Monotheism  

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This page Monotheism is part of the Christianity series.Illustration: Triumph of Christianity (detail) by Tommaso Laureti (1530-1602.)
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This page Monotheism is part of the Christianity series.
Illustration: Triumph of Christianity (detail) by Tommaso Laureti (1530-1602.)

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Train wreck at Montparnasse (October 22, 1895) by Studio Lévy and Sons.
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Train wreck at Montparnasse (October 22, 1895) by Studio Lévy and Sons.

Monotheism has been defined as the belief in the existence of only one god or in the oneness of God. The Oxford Dictionary of the Christian Church gives a more restricted definition: "belief in one personal and transcendent God", as opposed to polytheism and pantheism. A distinction may be made between exclusive monotheism, and both inclusive monotheism and pluriform (panentheistic) monotheism which, while recognising many distinct gods, postulate some underlying unity.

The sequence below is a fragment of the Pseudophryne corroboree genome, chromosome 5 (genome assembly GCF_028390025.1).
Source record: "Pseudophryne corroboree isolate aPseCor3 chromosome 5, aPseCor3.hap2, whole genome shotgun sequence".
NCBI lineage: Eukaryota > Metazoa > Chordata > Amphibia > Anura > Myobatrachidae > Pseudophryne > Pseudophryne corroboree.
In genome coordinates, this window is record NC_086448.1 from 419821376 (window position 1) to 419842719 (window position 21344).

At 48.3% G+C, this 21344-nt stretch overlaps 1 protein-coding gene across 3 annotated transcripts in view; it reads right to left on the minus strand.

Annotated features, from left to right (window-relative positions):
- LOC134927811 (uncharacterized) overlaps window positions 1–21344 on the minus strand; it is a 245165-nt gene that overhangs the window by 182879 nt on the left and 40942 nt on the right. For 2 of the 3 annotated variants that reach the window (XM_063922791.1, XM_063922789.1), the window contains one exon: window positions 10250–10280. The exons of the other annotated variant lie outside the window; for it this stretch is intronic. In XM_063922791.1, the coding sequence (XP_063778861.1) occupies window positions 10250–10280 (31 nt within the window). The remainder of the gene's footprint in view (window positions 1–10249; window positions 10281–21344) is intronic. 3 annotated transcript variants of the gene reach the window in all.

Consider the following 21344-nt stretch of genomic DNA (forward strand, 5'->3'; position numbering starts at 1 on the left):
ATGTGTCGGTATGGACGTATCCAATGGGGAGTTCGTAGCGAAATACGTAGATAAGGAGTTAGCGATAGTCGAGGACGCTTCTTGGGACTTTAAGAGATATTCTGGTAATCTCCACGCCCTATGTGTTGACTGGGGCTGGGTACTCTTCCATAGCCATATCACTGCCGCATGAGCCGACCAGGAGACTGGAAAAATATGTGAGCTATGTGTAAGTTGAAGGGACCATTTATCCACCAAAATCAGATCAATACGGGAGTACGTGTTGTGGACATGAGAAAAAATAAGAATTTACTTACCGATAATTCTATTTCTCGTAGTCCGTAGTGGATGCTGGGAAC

Monotheism is distinguished from henotheism, a religious system in which the believer worships one god without denying that others may worship different gods with equal validity, and monolatrism, the recognition of the existence of many gods but with the consistent worship of only one deity.

While all adherents of the Abrahamic religions consider themselves to be monotheists, Judaism does not consider Christianity to be monotheistic, recognizing only Islam as monotheistic. Islam likewise does not recognize modern-day Christianity as monotheistic, primarily due to the Christian doctrine of Trinity, which Islam argues was not a part of the original monotheistic Christianity as preached by Jesus.

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Unless indicated otherwise, the text in this article is either based on Wikipedia article "Monotheism" or another language Wikipedia page thereof used under the terms of the GNU Free Documentation License; or on original research by Jahsonic and friends. See Art and Popular Culture's copyright notice.

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